Mongolia is often regarded as synonymous with remoteness and in the case of its infamous 12 century ruler, Genghis Khan, for barbarism, brutality and authoritarian control. These are both myths, as I discovered when training mediators for the Centre for Effective Dispute Resolution (“CEDR”) in Ulan Bator, Mongolia’s capital city, at the beginning of April.
Since becoming a commercial mediator and mediator trainer with CEDR, I have had the good fortune to work in many fascinating places; none more so than on this trip. The Mongolian Chamber of Commerce, in conjunction with a number of other interested organisations, arranged with CEDR for 15 of their members to do the highly regarded CEDR mediator training course. The Chamber is committed to finding new ways of handling commercial disputes, internally and with trading partners in Russia and China. Following the conclusion of the course this group of mediators will be engaged immediately in resolving disputes.
There was an eclectic mix of people. I was fortunate to work with excellent colleagues from the Lebanon and Germany, as well as England. The course participants included engineers, judges, lawyers, an economist and a geologist. Presentations were in English, with direct translation into Mongolian, which made for some challenges in communication; an essential skill for mediators! Irrespective of some cultural differences, the Mongolians were delighted with the training and we ended with a formal ceremony, when speeches were made and certificates handed out by the Chamber. Hopefully, we will be invited back.
What impressions do I have of Mongolia? It’s a fascinating country with a difficult and complex history, now emerging from its reputation for being remote and less well developed than many other places. In fact, the economy is, apparently, growing significantly, predominantly based on mining, amid concerns that this will result in it being exploited for its mineral wealth. Due to a new openness, there were reportedly almost half a million tourists who visited the country, which has a population of around 2.5 million, last year. Every one that we met was very friendly and eager to please, making Mongolia a great place to visit. Outside the capital city, northern Mongolia stretches into wide open plains and rocky outcrops; an area we were able to visit on our one day off. This is where in the past the Mongolian tribes men and women learned to ride their horses bareback from the age of four, making them ideal recruits into Genghis Khan’s cavalry.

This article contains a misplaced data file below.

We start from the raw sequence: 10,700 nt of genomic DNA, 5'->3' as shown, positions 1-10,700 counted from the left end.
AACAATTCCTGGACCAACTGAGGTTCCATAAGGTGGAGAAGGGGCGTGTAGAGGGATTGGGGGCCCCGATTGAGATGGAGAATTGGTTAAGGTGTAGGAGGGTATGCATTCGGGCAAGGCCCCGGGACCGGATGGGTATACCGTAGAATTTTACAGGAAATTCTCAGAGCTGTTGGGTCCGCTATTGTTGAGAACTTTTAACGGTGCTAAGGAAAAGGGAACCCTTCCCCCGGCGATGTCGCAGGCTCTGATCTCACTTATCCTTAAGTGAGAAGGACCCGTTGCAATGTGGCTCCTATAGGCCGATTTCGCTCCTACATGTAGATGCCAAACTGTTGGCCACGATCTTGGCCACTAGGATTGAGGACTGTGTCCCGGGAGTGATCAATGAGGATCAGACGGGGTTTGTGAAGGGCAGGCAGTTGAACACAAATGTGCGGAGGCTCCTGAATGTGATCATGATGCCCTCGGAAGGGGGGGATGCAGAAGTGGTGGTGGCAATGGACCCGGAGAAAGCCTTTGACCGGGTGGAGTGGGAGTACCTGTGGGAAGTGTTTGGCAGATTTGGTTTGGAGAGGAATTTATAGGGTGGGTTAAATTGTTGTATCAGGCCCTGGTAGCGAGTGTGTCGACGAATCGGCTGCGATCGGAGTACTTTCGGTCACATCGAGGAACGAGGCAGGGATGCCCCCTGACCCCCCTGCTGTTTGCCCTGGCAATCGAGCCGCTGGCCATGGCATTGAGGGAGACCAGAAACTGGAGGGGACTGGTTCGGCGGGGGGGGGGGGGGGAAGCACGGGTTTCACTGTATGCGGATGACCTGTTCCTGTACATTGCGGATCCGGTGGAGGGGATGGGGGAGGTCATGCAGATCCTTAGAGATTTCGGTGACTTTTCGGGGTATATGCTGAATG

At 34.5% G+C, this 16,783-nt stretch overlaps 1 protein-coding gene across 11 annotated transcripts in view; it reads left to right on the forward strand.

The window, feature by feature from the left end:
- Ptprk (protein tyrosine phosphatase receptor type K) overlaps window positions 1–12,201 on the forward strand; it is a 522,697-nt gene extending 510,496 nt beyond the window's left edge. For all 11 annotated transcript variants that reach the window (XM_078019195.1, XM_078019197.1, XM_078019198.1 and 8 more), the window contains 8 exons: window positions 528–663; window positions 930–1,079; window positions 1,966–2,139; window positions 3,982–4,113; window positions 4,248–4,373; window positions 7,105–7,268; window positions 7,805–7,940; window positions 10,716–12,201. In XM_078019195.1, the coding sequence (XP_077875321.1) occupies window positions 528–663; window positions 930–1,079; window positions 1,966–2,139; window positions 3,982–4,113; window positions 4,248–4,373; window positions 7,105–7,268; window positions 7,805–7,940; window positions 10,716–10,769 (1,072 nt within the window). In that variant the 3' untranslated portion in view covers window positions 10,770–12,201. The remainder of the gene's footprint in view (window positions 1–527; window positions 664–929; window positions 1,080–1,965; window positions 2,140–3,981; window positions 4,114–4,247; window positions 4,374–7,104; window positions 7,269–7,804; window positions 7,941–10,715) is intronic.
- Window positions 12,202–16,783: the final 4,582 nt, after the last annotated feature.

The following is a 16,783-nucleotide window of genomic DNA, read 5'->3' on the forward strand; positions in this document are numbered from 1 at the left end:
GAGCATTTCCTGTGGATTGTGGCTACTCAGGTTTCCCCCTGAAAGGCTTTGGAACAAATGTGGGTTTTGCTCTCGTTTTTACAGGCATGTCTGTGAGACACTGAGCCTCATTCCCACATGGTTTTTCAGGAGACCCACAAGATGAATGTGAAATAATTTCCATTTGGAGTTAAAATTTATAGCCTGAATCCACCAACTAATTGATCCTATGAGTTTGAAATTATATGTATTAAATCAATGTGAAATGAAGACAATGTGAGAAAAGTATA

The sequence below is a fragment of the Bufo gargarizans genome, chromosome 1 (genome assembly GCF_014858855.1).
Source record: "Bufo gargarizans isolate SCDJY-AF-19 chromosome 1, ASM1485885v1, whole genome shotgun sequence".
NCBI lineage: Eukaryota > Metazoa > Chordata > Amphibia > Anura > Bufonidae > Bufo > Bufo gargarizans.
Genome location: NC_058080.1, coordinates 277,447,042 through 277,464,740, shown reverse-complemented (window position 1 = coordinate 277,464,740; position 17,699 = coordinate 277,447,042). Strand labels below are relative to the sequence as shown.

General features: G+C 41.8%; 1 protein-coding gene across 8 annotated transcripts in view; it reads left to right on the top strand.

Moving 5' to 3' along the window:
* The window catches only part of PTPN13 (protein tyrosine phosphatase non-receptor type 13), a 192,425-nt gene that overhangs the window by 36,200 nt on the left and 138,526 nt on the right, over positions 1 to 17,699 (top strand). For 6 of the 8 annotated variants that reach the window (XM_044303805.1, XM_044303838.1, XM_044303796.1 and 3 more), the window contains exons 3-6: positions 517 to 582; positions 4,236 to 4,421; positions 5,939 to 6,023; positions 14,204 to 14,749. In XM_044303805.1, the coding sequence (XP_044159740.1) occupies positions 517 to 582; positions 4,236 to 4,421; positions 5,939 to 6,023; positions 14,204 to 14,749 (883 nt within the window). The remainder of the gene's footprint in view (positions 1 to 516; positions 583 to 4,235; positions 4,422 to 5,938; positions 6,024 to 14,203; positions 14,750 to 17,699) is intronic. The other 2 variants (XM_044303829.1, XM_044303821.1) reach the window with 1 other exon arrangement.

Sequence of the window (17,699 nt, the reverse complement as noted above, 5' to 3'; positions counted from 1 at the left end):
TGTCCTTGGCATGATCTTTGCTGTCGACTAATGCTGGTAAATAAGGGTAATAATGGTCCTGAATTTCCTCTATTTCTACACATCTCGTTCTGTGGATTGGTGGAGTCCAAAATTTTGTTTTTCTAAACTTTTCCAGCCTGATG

Was Genghis Khan a nice man who was much maligned and misunderstood? As will all historical myths, there was probably an element of truth in his fearsome reputation as a brutal warrior who showed little mercy to those he attacked while building a vast empire from the Pacific almost into Europe. That said, we are talking about the twelfth century; a time when even in England gentleness and compassion were not the main attributes of our monarchs and barons.
Genghis Khan is highly revered in Mongolia, particularly since the Soviet withdrawal. Probably more progressive than his European counterparts, he abolished torture, granted religious freedom and facilitated free trade among other things. While he may not have been an obvious conflict resolver, nor delegate on a mediation course, Genghis Khan’s story is much more complicated than I anticipated and adds to the fascination of a country that it was a privilege to visit.